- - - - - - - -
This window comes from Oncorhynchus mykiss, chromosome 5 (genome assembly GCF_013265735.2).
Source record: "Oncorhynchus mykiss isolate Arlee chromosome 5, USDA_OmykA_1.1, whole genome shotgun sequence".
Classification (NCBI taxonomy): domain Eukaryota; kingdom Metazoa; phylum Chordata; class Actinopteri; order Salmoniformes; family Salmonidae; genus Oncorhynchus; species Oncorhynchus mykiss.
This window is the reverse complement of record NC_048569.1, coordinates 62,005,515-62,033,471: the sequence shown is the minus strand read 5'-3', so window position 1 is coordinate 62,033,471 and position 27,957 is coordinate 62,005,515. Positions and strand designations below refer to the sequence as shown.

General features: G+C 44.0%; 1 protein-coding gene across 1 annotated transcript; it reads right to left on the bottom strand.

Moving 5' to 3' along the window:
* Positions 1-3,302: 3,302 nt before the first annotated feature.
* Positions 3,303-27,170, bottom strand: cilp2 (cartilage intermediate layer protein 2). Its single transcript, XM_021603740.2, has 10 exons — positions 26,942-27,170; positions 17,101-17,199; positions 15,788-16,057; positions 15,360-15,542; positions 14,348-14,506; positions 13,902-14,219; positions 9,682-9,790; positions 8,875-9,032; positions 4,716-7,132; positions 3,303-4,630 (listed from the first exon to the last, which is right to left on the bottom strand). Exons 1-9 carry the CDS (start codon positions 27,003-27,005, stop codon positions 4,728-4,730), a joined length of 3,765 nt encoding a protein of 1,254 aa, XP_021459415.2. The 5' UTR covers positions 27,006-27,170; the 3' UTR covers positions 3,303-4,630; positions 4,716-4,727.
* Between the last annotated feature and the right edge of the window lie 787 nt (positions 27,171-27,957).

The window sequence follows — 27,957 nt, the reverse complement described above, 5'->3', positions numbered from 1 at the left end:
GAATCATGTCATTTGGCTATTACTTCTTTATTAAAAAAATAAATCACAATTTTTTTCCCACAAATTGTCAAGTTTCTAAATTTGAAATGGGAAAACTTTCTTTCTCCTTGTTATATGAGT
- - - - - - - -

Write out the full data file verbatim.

This window comes from Oncorhynchus mykiss, chromosome 5 (genome assembly GCF_013265735.2).
Source record: "Oncorhynchus mykiss isolate Arlee chromosome 5, USDA_OmykA_1.1, whole genome shotgun sequence".
Classification (NCBI taxonomy): domain Eukaryota; kingdom Metazoa; phylum Chordata; class Actinopteri; order Salmoniformes; family Salmonidae; genus Oncorhynchus; species Oncorhynchus mykiss.
This window is the reverse complement of record NC_048569.1, coordinates 62,005,515-62,033,471: the sequence shown is the minus strand read 5'-3', so window position 1 is coordinate 62,033,471 and position 27,957 is coordinate 62,005,515. Positions and strand designations below refer to the sequence as shown.

General features: G+C 44.0%; 1 protein-coding gene across 1 annotated transcript; it reads right to left on the bottom strand.

Moving 5' to 3' along the window:
* Positions 1-3,302: 3,302 nt before the first annotated feature.
* Positions 3,303-27,170, bottom strand: cilp2 (cartilage intermediate layer protein 2). Its single transcript, XM_021603740.2, has 10 exons — positions 26,942-27,170; positions 17,101-17,199; positions 15,788-16,057; positions 15,360-15,542; positions 14,348-14,506; positions 13,902-14,219; positions 9,682-9,790; positions 8,875-9,032; positions 4,716-7,132; positions 3,303-4,630 (listed from the first exon to the last, which is right to left on the bottom strand). Exons 1-9 carry the CDS (start codon positions 27,003-27,005, stop codon positions 4,728-4,730), a joined length of 3,765 nt encoding a protein of 1,254 aa, XP_021459415.2. The 5' UTR covers positions 27,006-27,170; the 3' UTR covers positions 3,303-4,630; positions 4,716-4,727.
* Between the last annotated feature and the right edge of the window lie 787 nt (positions 27,171-27,957).

The window sequence follows — 27,957 nt, the reverse complement described above, 5'->3', positions numbered from 1 at the left end:
GAATCATGTCATTTGGCTATTACTTCTTTATTAAAAAAATAAATCACAATTTTTTTCCCACAAATTGTCAAGTTTCTAAATTTGAAATGGGAAAACTTTCTTTCTCCTTGTTATATGAGT